On a personal note/complaint, there was a pair making their way through the crowd, giving people branded red baseball caps and then taking fake candid shots. Would have been fine, you know, live and let live. HOWEVER, they had a super bright light with them to illuminate the groups definitely candidly wearing their merch. Unnecessary and annoying. And the volunteers/victims didn’t even get to keep the hats.
The Dropkick Murphys set was a hearty combo of foot stomping, pyro and mosh pits. A four-man crab mosh pit had formed around one of the primordial soups that had become part of the arena as the day went on. I managed to dodge the mud puddles to get close enough to feel the extensive fire emanating from the stage. The stage set-up was fairly straightforward otherwise, no fancy screens, only a black backdrop with the and name on it, making it feel more intimate, like a pub with 35,000 patrons, and also fire. Lead singer, Ken Casey, came down into the crowd for Rose Tattoo while the crowd chanted along. The final part of the song was accompanied by a waterfall of sparks cascading down from the top of the stage, meeting the flames shooting from the bottom. It was beautiful and impressive to look at. I wanted to look up some of the song names and found that setlist.fm was being updated in real time, clearly some very dedicated fans in the crowd. The show finished with Shipping out to Boston with all the rambunctious moshing you would expect followed by the more emotional We’ll Meet Again which had people swaying arm in arm.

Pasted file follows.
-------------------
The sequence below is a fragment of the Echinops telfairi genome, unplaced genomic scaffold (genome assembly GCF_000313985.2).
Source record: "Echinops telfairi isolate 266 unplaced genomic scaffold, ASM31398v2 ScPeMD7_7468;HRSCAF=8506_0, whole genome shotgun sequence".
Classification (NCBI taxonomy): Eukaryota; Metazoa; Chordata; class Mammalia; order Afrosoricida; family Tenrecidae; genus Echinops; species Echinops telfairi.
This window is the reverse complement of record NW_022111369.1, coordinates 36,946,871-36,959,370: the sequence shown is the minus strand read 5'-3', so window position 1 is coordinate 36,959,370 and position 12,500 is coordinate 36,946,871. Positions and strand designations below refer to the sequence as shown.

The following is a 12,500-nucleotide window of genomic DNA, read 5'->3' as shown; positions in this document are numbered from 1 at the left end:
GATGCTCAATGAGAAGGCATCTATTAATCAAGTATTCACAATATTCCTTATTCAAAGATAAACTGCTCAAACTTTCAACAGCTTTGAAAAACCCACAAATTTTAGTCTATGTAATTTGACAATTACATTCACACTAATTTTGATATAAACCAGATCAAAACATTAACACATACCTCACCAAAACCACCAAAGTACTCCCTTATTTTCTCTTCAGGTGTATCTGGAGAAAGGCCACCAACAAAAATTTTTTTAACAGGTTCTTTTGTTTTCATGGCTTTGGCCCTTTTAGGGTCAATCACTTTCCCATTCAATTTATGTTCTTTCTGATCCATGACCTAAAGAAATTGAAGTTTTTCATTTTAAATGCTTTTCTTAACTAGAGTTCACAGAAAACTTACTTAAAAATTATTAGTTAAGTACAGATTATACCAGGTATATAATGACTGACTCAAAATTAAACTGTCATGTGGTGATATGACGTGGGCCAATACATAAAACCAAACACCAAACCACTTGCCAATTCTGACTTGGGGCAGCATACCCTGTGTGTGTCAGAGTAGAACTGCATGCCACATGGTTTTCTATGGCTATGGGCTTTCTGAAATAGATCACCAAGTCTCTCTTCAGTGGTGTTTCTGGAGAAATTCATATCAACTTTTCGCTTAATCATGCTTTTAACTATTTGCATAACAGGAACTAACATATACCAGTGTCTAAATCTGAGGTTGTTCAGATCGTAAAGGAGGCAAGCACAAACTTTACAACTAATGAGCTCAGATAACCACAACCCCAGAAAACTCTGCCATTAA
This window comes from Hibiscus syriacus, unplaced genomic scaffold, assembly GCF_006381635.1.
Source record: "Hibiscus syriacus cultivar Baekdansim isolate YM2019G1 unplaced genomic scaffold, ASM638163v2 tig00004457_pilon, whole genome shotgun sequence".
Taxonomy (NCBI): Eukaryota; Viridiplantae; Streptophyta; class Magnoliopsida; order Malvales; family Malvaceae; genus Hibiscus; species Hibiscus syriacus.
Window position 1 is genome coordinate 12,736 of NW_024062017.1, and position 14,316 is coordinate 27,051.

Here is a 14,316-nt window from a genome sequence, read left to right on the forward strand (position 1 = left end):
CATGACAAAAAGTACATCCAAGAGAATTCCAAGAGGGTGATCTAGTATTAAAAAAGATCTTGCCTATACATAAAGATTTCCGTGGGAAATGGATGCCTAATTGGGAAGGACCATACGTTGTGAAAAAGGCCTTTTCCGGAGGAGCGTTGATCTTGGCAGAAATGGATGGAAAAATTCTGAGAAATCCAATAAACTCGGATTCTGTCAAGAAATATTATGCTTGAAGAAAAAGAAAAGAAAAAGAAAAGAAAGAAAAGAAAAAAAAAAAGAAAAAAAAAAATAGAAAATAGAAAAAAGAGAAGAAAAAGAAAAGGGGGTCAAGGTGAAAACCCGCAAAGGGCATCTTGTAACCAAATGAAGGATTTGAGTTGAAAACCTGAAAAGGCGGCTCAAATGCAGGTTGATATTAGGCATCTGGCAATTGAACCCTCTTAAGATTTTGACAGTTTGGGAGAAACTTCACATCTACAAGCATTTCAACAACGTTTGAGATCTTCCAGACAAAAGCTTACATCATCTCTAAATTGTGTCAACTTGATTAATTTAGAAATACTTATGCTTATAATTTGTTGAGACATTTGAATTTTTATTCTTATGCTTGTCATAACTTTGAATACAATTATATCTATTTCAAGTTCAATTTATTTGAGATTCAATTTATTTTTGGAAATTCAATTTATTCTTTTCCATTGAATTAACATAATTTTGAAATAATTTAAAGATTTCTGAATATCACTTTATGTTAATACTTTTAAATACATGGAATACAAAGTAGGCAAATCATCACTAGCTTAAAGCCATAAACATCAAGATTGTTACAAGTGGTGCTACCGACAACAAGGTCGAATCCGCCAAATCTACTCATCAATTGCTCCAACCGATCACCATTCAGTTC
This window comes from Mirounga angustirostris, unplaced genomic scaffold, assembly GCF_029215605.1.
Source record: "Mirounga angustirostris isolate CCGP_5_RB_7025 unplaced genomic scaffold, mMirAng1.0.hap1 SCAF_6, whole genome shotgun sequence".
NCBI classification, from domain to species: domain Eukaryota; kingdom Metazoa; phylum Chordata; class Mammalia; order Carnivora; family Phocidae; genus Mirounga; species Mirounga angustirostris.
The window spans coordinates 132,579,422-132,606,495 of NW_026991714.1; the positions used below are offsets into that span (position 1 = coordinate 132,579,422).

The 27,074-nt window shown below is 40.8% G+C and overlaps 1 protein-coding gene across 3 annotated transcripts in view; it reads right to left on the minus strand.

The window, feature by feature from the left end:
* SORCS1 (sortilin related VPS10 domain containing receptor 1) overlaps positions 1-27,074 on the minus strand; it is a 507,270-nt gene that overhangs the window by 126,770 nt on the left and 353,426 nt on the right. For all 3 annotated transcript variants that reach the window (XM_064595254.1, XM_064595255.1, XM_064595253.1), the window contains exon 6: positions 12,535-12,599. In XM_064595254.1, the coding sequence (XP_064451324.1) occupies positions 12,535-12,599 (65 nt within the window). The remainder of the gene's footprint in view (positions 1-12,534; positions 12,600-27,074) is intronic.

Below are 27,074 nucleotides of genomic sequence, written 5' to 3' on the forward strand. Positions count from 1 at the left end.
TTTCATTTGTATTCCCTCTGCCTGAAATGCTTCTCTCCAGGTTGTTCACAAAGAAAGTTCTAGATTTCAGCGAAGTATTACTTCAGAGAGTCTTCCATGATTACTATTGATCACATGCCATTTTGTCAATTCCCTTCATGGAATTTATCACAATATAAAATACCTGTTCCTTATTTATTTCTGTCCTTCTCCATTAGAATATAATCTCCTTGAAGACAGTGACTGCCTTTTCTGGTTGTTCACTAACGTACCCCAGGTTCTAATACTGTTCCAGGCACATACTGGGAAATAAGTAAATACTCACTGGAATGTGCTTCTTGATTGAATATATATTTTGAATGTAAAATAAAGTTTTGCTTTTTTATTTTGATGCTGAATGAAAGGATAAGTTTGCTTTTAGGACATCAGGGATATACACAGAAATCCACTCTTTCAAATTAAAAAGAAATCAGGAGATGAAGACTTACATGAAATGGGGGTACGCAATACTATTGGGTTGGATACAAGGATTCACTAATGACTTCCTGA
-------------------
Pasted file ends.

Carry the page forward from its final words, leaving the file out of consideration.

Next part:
After grabbing dinner, it was back to the Green stage for tonight’s headliner K.I.Z. The hip hop trio came out all in white with the logo of a fictional psychiatric hospital in green on the back. The matching building on the stage was complete with ambulance. The sign and inside of the building changed throughout the set: from hospital to night club to liquor store to gun shop. Definitely more of a guilty pleasure band, the content is far from politically correct. But if you squint with a healthy dose of irony it’s really good fun. The show was high energy from start to finish, an insane amount of moshing and probably the most consistent crowd participation. It’s cathartic to sing inappropriate stuff sometimes. A superb start to the weekend.
Our tent was pretty much exactly between two late night DJ stages which made for an interesting lullaby by the time we finally got back, but to be fair, we were so spent that it didn’t matter.
To no one’s surprise the tent was stupid hot in the morning. Held together by spunk, moxie and ibuprofen I managed to get the desired liquids (coffee) in and the undesired liquid (pee) out of my body, ready for the day. First order of business as always: lake time. The shallows were mad busy so we swam out to the buoys and hung out for a bit. Kind Kaputt were playing on the Beach Stage so we lingered for a while because it was immediately too hot out of the water. Once we braved the sun, got back to the tent and showered the sand and lake gunck off we were ready for day two.